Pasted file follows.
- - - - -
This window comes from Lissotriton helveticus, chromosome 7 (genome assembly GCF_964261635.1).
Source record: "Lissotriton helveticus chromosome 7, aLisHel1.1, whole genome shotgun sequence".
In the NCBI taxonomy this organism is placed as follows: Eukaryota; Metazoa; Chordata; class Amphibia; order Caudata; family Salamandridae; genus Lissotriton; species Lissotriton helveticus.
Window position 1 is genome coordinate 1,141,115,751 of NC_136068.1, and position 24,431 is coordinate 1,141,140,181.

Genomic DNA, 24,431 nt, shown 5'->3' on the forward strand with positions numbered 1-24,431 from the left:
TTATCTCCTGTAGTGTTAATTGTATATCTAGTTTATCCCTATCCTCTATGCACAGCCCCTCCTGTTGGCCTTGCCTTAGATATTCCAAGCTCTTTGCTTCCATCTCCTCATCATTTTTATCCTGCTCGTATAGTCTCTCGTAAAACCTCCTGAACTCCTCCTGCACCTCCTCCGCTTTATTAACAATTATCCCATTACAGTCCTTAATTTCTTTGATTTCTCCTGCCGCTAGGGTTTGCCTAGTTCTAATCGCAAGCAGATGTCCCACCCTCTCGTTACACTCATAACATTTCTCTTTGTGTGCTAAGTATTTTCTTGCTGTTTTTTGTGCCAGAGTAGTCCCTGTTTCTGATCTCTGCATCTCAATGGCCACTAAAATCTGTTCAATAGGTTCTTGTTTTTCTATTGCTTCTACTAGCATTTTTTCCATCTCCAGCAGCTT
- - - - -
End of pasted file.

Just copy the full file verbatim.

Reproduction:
This window comes from Lissotriton helveticus, chromosome 7 (genome assembly GCF_964261635.1).
Source record: "Lissotriton helveticus chromosome 7, aLisHel1.1, whole genome shotgun sequence".
In the NCBI taxonomy this organism is placed as follows: Eukaryota; Metazoa; Chordata; class Amphibia; order Caudata; family Salamandridae; genus Lissotriton; species Lissotriton helveticus.
Window position 1 is genome coordinate 1,141,115,751 of NC_136068.1, and position 24,431 is coordinate 1,141,140,181.

Genomic DNA, 24,431 nt, shown 5'->3' on the forward strand with positions numbered 1-24,431 from the left:
TTATCTCCTGTAGTGTTAATTGTATATCTAGTTTATCCCTATCCTCTATGCACAGCCCCTCCTGTTGGCCTTGCCTTAGATATTCCAAGCTCTTTGCTTCCATCTCCTCATCATTTTTATCCTGCTCGTATAGTCTCTCGTAAAACCTCCTGAACTCCTCCTGCACCTCCTCCGCTTTATTAACAATTATCCCATTACAGTCCTTAATTTCTTTGATTTCTCCTGCCGCTAGGGTTTGCCTAGTTCTAATCGCAAGCAGATGTCCCACCCTCTCGTTACACTCATAACATTTCTCTTTGTGTGCTAAGTATTTTCTTGCTGTTTTTTGTGCCAGAGTAGTCCCTGTTTCTGATCTCTGCATCTCAATGGCCACTAAAATCTGTTCAATAGGTTCTTGTTTTTCTATTGCTTCTACTAGCATTTTTTCCATCTCCAGCAGCTT